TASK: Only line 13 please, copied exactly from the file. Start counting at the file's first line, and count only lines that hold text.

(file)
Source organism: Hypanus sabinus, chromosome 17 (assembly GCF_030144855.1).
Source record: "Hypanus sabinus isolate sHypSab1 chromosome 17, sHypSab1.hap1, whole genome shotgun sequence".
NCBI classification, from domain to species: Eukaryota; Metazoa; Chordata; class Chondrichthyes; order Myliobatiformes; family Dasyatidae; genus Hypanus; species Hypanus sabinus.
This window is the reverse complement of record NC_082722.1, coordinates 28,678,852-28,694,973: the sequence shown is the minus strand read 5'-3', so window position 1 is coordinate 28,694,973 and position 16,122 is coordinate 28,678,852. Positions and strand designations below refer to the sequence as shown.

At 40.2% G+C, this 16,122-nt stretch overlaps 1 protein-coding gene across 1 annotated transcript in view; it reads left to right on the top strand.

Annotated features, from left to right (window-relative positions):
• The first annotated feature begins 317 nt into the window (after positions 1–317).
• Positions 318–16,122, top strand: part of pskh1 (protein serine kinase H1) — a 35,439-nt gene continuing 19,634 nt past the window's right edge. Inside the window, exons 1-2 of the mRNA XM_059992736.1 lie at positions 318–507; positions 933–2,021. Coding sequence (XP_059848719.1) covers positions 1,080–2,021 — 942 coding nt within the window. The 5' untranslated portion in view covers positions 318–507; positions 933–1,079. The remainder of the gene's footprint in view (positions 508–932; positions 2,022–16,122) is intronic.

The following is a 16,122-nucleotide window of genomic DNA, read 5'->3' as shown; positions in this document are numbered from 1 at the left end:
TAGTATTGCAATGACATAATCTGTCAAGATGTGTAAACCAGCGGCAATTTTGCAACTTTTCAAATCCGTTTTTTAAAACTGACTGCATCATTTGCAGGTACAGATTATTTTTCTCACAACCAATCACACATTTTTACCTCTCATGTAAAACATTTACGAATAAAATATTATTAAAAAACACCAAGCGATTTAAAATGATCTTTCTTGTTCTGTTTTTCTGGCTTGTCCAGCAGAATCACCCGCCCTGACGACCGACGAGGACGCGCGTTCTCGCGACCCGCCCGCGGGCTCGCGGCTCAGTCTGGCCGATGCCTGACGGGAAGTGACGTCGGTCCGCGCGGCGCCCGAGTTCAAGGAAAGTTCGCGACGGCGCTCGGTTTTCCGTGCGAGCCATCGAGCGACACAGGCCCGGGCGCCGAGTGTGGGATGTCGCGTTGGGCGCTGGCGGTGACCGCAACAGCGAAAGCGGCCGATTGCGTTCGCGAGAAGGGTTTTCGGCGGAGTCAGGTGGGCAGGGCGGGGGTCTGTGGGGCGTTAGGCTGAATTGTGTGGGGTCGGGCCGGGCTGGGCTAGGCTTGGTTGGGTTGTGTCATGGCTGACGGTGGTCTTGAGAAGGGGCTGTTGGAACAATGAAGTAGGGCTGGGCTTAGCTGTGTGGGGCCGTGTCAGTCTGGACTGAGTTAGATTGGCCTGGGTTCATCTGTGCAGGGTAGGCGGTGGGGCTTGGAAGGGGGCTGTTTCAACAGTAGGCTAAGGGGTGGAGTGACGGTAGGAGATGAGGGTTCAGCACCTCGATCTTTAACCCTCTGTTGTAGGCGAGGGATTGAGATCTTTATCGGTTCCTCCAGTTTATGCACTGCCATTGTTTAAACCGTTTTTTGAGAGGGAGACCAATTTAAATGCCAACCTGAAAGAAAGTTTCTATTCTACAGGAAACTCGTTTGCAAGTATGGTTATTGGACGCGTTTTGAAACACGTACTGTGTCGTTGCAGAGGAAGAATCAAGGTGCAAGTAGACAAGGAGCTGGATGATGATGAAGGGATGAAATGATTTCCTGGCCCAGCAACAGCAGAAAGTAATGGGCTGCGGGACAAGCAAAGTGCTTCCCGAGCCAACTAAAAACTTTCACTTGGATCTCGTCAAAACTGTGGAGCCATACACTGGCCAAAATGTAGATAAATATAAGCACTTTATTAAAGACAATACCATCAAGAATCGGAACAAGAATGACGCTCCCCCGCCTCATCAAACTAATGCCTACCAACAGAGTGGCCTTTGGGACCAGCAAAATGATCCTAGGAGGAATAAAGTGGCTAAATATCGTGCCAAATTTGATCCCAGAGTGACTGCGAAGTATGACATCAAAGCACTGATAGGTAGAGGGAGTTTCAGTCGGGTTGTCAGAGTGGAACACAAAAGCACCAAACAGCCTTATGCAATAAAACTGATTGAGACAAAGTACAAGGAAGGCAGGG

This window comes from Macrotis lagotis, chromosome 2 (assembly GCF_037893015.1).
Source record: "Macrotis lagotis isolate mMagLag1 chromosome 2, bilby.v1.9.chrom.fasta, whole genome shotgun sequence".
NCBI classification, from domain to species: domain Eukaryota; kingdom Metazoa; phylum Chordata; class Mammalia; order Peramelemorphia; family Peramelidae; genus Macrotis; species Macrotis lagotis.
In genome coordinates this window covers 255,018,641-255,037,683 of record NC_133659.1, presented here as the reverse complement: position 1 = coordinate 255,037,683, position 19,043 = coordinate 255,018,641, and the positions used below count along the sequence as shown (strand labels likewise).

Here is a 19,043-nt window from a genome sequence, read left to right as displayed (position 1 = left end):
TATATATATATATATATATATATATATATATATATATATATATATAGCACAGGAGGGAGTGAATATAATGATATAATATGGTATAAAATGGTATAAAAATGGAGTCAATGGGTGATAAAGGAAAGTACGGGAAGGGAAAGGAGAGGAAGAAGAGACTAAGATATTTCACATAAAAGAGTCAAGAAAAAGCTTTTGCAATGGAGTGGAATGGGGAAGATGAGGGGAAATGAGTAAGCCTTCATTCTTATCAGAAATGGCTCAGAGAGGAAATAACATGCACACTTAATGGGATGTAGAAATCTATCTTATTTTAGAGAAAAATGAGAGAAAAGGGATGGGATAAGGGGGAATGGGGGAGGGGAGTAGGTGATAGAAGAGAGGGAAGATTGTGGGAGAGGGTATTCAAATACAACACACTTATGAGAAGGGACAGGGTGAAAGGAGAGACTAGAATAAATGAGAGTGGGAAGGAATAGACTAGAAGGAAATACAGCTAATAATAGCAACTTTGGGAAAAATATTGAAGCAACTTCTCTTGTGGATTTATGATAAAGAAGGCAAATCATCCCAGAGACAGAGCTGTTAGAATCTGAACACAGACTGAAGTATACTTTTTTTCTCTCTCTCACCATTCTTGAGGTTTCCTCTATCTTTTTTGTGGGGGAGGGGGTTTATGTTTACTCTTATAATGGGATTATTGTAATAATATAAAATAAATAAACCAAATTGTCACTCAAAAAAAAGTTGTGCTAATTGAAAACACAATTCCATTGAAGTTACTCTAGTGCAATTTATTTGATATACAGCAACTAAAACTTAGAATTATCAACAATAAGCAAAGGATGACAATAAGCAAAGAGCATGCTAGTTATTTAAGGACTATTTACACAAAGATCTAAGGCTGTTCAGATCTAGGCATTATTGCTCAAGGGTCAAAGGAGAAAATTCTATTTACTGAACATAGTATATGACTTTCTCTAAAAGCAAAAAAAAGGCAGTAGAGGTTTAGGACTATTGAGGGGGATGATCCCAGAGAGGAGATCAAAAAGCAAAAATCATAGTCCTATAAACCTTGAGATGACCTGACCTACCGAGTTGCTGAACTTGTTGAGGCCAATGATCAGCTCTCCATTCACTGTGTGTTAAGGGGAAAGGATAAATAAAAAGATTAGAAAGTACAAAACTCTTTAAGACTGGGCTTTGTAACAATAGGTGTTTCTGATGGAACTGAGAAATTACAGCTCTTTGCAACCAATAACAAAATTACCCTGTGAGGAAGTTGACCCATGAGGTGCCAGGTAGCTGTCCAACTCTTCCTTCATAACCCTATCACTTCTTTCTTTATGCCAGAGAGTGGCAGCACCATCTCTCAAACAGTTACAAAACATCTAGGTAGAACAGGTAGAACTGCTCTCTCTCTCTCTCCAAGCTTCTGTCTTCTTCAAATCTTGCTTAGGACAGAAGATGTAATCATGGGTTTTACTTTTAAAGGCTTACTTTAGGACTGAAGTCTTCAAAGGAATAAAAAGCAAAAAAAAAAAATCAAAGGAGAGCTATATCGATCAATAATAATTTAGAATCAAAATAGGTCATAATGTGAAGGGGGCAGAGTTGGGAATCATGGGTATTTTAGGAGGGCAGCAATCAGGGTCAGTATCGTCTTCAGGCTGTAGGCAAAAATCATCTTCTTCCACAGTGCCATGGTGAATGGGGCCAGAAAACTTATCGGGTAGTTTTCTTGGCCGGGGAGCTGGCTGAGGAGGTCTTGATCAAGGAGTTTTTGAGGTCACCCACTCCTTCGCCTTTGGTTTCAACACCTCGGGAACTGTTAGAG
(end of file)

NCBI classification, from domain to species: domain Eukaryota; kingdom Metazoa; phylum Chordata; class Mammalia; order Peramelemorphia; family Peramelidae; genus Macrotis; species Macrotis lagotis.